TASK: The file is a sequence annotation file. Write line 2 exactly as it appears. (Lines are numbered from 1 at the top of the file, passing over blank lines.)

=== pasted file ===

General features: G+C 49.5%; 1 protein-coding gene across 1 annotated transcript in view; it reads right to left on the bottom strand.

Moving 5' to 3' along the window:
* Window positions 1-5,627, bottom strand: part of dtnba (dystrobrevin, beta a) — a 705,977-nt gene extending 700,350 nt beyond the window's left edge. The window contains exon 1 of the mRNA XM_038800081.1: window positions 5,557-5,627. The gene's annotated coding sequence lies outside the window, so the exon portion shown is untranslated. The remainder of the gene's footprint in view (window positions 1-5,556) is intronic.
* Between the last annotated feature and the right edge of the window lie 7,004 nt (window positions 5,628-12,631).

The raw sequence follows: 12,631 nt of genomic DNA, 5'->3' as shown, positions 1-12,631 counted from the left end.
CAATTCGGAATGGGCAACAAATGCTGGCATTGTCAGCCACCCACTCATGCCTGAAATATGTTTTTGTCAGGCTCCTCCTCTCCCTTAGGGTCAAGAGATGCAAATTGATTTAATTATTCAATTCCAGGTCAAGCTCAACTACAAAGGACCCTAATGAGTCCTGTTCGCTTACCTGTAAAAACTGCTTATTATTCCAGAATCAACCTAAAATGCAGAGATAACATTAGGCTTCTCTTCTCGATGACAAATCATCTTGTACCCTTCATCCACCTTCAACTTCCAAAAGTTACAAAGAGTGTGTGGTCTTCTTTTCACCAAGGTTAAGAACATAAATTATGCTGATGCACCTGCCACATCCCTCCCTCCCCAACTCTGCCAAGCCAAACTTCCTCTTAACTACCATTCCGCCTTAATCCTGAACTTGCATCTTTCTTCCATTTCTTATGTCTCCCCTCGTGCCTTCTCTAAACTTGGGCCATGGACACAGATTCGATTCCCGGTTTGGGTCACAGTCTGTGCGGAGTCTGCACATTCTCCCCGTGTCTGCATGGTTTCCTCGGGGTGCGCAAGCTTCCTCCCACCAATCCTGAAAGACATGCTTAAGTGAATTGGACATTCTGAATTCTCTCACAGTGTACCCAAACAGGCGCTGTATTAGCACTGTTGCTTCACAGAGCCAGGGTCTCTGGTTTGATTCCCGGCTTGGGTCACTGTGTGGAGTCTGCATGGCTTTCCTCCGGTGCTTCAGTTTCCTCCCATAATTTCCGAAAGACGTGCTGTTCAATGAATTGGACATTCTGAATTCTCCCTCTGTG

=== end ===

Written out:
Moving 5' to 3' along the window: